Time, place and manner policies are intended to regulate the means of expression. Examples of this in the interim policy include restrictions on amplified sound and registrations for outdoor demonstrations. The new policy will continue to emphasize and enforce guidelines in this manner.

“[The past semester] we’ve seen significant expressive activity on campus around a specific issue,” Barry said. “We hope as a committee that will be able to have a policy that will endure across many eras and periods of protest and activity on campus.”

While the policy was released in a contentious period on campus, Kotlikoff maintains that the interim policy was not created as a reaction to Israel and Palestine campus protests and organizations

“This is a policy that’s not aimed at any particular events or reaction to any event,” Kotlikoff said. “It’s a necessary pulling together of policies that is important for the University to function.”

In an interview with The Sun in March, Vice President and General Counsel Donica Varner explained that while policy formation predated campus reactions to the Israel-Hamas war, The Department of Education’s investigation into the University’s response to campus antisemitism accelerated the process to establish guidelines for the spring semester.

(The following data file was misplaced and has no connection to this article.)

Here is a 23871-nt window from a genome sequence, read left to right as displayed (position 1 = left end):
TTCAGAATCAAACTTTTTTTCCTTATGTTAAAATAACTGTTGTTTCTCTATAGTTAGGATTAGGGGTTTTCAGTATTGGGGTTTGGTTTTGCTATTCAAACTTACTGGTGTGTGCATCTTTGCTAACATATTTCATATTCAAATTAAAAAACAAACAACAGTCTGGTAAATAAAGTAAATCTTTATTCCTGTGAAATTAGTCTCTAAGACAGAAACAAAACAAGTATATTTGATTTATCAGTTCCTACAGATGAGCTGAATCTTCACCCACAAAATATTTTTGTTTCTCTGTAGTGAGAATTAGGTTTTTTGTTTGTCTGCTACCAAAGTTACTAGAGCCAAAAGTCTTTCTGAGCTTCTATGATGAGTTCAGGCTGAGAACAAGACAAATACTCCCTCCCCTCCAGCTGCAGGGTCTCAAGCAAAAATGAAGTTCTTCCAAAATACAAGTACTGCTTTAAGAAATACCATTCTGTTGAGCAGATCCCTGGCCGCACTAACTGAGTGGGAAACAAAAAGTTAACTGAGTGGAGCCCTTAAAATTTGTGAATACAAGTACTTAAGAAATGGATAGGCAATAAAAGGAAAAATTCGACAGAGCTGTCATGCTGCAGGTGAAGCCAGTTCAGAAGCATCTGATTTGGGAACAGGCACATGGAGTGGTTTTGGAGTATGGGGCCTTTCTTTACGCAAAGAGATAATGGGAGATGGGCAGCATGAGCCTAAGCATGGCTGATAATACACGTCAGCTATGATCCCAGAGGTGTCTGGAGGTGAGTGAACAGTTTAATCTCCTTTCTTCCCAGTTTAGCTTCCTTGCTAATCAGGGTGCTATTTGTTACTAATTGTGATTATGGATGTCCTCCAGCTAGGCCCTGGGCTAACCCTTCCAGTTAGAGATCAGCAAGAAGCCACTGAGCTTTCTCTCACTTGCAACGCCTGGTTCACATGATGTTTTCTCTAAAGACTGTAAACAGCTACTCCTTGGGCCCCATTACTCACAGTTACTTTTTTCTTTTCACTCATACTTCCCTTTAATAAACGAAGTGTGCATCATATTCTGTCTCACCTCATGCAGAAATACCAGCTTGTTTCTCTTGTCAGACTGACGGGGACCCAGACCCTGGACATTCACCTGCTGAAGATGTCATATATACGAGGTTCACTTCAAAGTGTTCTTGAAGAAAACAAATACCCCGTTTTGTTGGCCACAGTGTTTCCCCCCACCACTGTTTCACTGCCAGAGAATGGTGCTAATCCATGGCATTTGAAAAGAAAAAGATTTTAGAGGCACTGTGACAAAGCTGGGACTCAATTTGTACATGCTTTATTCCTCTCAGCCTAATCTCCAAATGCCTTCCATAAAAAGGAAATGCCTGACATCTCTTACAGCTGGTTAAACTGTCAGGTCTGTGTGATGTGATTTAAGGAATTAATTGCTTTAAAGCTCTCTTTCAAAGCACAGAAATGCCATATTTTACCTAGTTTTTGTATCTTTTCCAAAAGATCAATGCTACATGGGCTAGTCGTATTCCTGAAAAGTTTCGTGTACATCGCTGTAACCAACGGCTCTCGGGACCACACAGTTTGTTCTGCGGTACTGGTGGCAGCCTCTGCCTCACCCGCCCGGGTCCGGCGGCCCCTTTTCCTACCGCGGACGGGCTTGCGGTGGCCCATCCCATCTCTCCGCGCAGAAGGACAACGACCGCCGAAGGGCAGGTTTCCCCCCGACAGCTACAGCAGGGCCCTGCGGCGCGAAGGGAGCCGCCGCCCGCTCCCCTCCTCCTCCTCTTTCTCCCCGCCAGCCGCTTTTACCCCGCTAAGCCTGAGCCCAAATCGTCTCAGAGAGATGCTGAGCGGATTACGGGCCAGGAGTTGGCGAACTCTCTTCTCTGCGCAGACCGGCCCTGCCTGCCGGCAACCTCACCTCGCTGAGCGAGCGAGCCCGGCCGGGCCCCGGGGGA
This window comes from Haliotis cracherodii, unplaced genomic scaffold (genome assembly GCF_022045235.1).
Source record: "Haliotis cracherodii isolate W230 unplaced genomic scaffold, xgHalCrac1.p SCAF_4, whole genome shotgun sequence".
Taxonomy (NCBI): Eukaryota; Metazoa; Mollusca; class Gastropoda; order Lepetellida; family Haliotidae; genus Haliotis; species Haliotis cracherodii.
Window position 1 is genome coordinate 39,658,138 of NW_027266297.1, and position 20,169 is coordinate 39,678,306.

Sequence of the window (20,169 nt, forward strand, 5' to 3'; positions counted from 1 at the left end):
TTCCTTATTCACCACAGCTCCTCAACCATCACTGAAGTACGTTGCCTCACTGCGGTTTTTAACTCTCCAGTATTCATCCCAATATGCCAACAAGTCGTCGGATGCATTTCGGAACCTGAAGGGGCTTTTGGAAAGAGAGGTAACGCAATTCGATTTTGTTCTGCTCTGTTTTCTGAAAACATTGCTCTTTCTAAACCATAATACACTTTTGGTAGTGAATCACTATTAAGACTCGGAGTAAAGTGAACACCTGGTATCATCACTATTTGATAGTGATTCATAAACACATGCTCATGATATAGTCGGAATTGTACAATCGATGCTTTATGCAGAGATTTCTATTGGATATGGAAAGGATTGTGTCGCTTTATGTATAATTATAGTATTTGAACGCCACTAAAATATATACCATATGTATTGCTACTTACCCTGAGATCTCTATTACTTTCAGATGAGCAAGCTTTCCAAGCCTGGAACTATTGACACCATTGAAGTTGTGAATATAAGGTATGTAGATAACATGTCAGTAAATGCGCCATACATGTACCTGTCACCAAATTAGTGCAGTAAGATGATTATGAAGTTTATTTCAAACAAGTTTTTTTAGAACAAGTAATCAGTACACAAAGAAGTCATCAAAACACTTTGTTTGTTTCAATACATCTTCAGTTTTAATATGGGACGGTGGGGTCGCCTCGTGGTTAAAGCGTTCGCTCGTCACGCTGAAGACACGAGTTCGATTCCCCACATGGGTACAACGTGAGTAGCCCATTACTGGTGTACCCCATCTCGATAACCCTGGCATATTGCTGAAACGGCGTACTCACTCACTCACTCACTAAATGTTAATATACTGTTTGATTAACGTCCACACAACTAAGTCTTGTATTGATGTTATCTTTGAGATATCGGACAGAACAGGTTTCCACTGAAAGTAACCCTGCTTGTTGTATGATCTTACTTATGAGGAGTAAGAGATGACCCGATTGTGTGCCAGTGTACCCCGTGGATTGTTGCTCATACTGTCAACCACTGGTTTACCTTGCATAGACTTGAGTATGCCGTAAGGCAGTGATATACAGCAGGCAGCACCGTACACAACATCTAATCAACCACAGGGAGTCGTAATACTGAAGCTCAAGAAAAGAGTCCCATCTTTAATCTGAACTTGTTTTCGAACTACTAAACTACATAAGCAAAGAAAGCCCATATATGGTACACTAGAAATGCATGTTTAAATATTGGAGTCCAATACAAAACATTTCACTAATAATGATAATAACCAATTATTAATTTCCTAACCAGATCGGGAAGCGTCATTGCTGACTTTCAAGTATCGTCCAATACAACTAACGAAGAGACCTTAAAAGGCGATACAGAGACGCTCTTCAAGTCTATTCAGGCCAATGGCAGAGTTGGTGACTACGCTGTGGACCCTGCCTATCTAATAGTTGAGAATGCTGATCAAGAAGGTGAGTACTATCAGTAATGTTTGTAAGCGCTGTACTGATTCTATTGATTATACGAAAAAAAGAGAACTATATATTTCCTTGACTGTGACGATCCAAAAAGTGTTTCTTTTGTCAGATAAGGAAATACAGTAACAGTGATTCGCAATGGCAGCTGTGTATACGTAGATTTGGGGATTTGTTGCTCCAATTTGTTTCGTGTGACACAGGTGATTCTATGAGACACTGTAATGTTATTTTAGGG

After the initial introduction of the interim policy, shared governance branches heavily criticized the administration for what they saw as a lack of proper consultation with the branches over the policy. 

In February, the Student Assembly passed Resolution 58 which stated, “The only feedback permitted to be provided by the S.A. [on the policy] was required by the Dean of Students to be done in a sixty-minute confidential meeting and with only six of the thirty-one members of the Student Assembly present.” 

However, the new committee plans to heavily consider the input of shared governance branches.

“We would want to consult with the leadership [of shared governance bodies] to see what type of venue would be most productive for them,” Vice President for University Relations Joel Malina said. “Not to speak for the committee, but I think we would be open to whatever would be the right level of engagement — whether it be a standard scheduled open meeting, or to have a smaller opportunity to to discuss with members of each body.”

In addition to formally introducing the revised policy to shared governance members at the beginning of the semester, some members of shared governance — including Mark E. Lewis, a member of the Faculty Senate and Ava Lagressa, a member of the Graduate and Professional Student Assembly and chair for the University Assembly — are members of the committee.

The committee is made of 19 individuals who, according to Barry, were selected for their diverse “voices and perspectives [as a] sufficient representation of students, staff and faculty.”

With these three objectives and tasks in mind, the committee will recommend the final policy.

“Not everyone’s going to agree with the policy. People will have different priorities and different views about what should we prioritize,” Kotlikoff said. “But the importance for [Pollack] and me is to go through a process that’s broadly consultative and to come up with some kind of consensus policy that people have seen as collaborative and consultative.